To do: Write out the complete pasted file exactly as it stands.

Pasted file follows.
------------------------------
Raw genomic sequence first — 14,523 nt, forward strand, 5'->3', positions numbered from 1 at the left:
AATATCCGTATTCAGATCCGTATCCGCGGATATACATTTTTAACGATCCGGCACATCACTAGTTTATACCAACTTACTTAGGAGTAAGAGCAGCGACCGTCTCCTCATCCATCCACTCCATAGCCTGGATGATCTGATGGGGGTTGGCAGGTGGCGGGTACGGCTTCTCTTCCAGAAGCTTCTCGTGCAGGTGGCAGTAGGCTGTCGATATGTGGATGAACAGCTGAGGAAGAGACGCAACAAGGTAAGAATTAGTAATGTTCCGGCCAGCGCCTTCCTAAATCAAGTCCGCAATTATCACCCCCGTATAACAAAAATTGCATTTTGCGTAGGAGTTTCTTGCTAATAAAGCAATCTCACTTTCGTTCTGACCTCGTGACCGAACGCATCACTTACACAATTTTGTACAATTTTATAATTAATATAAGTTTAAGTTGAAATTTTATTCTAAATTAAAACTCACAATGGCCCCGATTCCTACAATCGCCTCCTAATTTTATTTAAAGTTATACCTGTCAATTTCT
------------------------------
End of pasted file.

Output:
Raw genomic sequence first — 14,523 nt, forward strand, 5'->3', positions numbered from 1 at the left:
AATATCCGTATTCAGATCCGTATCCGCGGATATACATTTTTAACGATCCGGCACATCACTAGTTTATACCAACTTACTTAGGAGTAAGAGCAGCGACCGTCTCCTCATCCATCCACTCCATAGCCTGGATGATCTGATGGGGGTTGGCAGGTGGCGGGTACGGCTTCTCTTCCAGAAGCTTCTCGTGCAGGTGGCAGTAGGCTGTCGATATGTGGATGAACAGCTGAGGAAGAGACGCAACAAGGTAAGAATTAGTAATGTTCCGGCCAGCGCCTTCCTAAATCAAGTCCGCAATTATCACCCCCGTATAACAAAAATTGCATTTTGCGTAGGAGTTTCTTGCTAATAAAGCAATCTCACTTTCGTTCTGACCTCGTGACCGAACGCATCACTTACACAATTTTGTACAATTTTATAATTAATATAAGTTTAAGTTGAAATTTTATTCTAAATTAAAACTCACAATGGCCCCGATTCCTACAATCGCCTCCTAATTTTATTTAAAGTTATACCTGTCAATTTCT